A pickup in home sales, low financing costs, and improved consumer confidence is expected to push annual growth in spending on remodeling projects into the double digits by early 2013, according to a quarterly report released Thursday by Harvard’s Joint Center for Housing Studies. The Leading Indicator of Remodeling Activity tracks the short-term outlook for homeowner remodeling activity, finding in its latest iteration that most markets nationwide have stabilized to the point that homeowners, whose home improvement spending is already on the upswing, will continue to feel comfortable investing in their homes. The anticipated 12.2% rate of increase to $128.9 billion by Q1 2013 doubles the expected 5.9% growth-rate expected in Q4 2012 at $120.7 billion and represents the linear growth that followed a dip in Q1 2012. That drop resulted in a less-than-1% rate of growth in the second quarter to total $113.6 in spending. The indicator’s forecasts for Q4 2012 and Q1 2013 top Census Bureau home-improvement spending figures for more than two years. (See graphic)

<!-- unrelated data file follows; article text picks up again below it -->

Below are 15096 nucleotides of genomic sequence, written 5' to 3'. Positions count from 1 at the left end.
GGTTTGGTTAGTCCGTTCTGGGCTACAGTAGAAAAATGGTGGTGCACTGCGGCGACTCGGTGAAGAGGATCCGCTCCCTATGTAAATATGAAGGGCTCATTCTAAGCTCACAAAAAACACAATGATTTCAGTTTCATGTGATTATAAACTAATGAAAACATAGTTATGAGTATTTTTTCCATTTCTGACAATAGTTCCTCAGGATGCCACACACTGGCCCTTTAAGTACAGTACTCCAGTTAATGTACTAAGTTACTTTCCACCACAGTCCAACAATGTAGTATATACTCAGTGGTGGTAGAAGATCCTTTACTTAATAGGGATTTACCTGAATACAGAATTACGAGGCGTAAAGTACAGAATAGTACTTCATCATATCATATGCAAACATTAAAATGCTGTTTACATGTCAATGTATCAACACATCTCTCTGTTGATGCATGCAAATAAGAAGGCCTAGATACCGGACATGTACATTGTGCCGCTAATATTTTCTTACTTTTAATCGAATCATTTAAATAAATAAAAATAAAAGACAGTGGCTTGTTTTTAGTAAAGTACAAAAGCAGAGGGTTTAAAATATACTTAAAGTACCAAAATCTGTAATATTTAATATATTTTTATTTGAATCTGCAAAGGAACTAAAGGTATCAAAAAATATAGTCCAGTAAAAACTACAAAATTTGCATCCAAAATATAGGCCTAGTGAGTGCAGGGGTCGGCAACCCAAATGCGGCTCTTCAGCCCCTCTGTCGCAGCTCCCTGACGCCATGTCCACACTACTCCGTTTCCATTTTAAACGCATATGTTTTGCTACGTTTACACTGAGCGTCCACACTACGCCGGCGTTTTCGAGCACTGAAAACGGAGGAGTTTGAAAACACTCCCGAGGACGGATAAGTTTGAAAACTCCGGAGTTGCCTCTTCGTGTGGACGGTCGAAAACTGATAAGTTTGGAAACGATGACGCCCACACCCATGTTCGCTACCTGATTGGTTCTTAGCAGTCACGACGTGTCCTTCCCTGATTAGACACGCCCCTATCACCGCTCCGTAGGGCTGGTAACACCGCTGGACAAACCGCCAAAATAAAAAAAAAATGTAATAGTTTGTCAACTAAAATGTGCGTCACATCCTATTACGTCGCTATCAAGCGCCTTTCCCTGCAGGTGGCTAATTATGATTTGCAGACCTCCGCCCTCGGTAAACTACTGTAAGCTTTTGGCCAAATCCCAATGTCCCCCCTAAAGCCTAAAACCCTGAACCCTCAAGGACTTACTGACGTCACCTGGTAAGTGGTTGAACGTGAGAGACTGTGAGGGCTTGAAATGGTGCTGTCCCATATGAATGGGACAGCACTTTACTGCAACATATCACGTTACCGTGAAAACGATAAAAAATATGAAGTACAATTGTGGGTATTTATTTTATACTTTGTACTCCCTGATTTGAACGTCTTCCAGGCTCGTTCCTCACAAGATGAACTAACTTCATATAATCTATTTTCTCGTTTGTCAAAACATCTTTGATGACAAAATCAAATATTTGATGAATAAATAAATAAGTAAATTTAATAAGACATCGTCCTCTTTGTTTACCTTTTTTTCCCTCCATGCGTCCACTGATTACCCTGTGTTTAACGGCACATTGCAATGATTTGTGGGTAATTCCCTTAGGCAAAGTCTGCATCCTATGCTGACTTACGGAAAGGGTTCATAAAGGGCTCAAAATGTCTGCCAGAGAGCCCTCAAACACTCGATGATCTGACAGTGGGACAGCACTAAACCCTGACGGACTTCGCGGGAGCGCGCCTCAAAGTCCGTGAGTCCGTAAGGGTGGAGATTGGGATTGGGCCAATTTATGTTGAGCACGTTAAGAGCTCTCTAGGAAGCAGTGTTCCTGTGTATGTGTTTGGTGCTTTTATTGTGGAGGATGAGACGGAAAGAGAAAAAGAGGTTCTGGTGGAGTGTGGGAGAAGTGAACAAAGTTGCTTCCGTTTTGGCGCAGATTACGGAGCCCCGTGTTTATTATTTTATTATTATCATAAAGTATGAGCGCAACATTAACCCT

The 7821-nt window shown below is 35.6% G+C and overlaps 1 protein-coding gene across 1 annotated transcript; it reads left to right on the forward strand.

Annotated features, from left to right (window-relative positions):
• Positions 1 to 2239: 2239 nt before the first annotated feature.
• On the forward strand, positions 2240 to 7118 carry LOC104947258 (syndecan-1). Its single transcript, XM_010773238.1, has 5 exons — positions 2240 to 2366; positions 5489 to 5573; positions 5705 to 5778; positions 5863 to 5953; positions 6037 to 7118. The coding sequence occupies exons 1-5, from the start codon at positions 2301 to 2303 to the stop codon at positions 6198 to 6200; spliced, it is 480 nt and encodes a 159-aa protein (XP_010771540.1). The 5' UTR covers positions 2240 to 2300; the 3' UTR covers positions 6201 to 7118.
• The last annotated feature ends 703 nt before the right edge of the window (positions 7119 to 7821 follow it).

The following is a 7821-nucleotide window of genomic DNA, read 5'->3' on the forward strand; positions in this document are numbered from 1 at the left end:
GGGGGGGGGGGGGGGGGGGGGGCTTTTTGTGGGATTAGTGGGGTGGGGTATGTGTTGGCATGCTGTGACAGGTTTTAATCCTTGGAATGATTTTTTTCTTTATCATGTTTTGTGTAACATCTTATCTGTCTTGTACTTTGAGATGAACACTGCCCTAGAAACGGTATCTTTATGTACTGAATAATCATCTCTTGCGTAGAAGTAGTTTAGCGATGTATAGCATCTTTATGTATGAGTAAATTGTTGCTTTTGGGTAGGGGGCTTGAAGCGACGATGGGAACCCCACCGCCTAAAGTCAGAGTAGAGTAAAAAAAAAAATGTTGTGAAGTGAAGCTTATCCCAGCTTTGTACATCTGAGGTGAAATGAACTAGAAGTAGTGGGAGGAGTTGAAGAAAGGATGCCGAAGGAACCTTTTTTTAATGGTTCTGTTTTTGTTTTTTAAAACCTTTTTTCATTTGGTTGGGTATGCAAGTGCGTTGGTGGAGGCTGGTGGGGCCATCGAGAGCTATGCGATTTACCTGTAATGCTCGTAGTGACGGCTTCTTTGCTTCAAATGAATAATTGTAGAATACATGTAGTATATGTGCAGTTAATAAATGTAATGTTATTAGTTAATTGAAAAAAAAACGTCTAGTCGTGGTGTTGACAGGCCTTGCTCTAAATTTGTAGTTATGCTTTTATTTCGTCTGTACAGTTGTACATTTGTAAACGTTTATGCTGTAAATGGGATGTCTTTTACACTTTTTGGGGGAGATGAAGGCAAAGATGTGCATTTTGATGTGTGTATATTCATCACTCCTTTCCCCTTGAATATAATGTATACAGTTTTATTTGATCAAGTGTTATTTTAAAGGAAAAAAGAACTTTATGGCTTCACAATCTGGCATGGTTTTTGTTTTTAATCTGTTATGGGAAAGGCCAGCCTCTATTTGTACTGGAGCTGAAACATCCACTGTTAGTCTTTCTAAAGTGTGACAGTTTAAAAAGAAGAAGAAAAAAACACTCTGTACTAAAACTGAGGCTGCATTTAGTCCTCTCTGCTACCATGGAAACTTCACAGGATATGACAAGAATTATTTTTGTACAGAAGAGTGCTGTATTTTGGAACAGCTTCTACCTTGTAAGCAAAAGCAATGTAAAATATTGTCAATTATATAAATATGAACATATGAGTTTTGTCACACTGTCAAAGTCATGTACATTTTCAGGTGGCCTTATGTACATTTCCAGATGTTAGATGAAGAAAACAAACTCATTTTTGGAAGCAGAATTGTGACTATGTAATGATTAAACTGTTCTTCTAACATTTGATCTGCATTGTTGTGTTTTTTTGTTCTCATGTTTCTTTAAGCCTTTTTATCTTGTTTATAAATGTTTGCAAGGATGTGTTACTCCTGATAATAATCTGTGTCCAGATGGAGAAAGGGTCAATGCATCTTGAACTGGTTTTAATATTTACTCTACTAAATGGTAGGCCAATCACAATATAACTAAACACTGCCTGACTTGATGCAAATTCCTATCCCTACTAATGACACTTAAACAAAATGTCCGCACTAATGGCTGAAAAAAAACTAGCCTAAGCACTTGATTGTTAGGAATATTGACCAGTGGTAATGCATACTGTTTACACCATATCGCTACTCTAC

“Warm weather in the first quarter temporarily bumped up remodeling activity in many areas,” says Eric Belsky, managing director of the Joint Center. “By the end of the year, however, positive market fundamentals are expected to kick in, moving the industry out of this ebb and flow period and into a new growth phase.”